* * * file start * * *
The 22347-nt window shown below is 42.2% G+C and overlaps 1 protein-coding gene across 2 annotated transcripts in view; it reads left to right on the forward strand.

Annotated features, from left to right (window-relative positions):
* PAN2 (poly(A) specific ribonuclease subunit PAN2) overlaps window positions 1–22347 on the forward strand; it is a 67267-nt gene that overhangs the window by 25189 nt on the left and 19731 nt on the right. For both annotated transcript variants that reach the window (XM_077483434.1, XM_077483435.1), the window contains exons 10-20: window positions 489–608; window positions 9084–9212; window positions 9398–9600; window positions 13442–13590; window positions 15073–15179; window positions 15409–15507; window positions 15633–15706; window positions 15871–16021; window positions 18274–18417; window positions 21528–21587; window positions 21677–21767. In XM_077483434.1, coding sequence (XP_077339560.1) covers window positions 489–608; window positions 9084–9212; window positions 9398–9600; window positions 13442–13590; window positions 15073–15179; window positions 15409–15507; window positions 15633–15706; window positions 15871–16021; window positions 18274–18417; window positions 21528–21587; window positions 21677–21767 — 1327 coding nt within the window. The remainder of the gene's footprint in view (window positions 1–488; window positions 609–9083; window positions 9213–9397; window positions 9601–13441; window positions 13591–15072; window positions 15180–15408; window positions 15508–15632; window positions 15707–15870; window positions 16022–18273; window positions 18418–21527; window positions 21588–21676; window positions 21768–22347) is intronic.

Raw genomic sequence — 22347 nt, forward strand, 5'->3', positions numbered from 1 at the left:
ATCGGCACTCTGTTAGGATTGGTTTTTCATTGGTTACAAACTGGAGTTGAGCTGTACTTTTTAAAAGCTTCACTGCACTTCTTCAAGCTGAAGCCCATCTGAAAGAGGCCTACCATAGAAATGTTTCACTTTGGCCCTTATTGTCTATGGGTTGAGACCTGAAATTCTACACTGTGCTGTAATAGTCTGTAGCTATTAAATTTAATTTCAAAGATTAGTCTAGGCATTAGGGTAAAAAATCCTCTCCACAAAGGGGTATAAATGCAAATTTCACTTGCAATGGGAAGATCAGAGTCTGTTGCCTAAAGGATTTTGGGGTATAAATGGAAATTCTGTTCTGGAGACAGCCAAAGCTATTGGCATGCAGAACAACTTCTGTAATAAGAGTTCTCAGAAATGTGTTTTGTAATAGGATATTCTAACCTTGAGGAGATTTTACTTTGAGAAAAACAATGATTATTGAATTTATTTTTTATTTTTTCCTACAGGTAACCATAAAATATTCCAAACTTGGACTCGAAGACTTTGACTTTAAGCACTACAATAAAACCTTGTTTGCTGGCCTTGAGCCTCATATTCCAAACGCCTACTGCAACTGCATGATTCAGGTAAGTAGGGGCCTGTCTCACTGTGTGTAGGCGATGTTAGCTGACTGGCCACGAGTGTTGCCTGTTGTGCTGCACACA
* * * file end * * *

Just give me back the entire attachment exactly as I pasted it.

The 22347-nt window shown below is 42.2% G+C and overlaps 1 protein-coding gene across 2 annotated transcripts in view; it reads left to right on the forward strand.

Annotated features, from left to right (window-relative positions):
* PAN2 (poly(A) specific ribonuclease subunit PAN2) overlaps window positions 1–22347 on the forward strand; it is a 67267-nt gene that overhangs the window by 25189 nt on the left and 19731 nt on the right. For both annotated transcript variants that reach the window (XM_077483434.1, XM_077483435.1), the window contains exons 10-20: window positions 489–608; window positions 9084–9212; window positions 9398–9600; window positions 13442–13590; window positions 15073–15179; window positions 15409–15507; window positions 15633–15706; window positions 15871–16021; window positions 18274–18417; window positions 21528–21587; window positions 21677–21767. In XM_077483434.1, coding sequence (XP_077339560.1) covers window positions 489–608; window positions 9084–9212; window positions 9398–9600; window positions 13442–13590; window positions 15073–15179; window positions 15409–15507; window positions 15633–15706; window positions 15871–16021; window positions 18274–18417; window positions 21528–21587; window positions 21677–21767 — 1327 coding nt within the window. The remainder of the gene's footprint in view (window positions 1–488; window positions 609–9083; window positions 9213–9397; window positions 9601–13441; window positions 13591–15072; window positions 15180–15408; window positions 15508–15632; window positions 15707–15870; window positions 16022–18273; window positions 18418–21527; window positions 21588–21676; window positions 21768–22347) is intronic.

Raw genomic sequence — 22347 nt, forward strand, 5'->3', positions numbered from 1 at the left:
ATCGGCACTCTGTTAGGATTGGTTTTTCATTGGTTACAAACTGGAGTTGAGCTGTACTTTTTAAAAGCTTCACTGCACTTCTTCAAGCTGAAGCCCATCTGAAAGAGGCCTACCATAGAAATGTTTCACTTTGGCCCTTATTGTCTATGGGTTGAGACCTGAAATTCTACACTGTGCTGTAATAGTCTGTAGCTATTAAATTTAATTTCAAAGATTAGTCTAGGCATTAGGGTAAAAAATCCTCTCCACAAAGGGGTATAAATGCAAATTTCACTTGCAATGGGAAGATCAGAGTCTGTTGCCTAAAGGATTTTGGGGTATAAATGGAAATTCTGTTCTGGAGACAGCCAAAGCTATTGGCATGCAGAACAACTTCTGTAATAAGAGTTCTCAGAAATGTGTTTTGTAATAGGATATTCTAACCTTGAGGAGATTTTACTTTGAGAAAAACAATGATTATTGAATTTATTTTTTATTTTTTCCTACAGGTAACCATAAAATATTCCAAACTTGGACTCGAAGACTTTGACTTTAAGCACTACAATAAAACCTTGTTTGCTGGCCTTGAGCCTCATATTCCAAACGCCTACTGCAACTGCATGATTCAGGTAAGTAGGGGCCTGTCTCACTGTGTGTAGGCGATGTTAGCTGACTGGCCACGAGTGTTGCCTGTTGTGCTGCACACA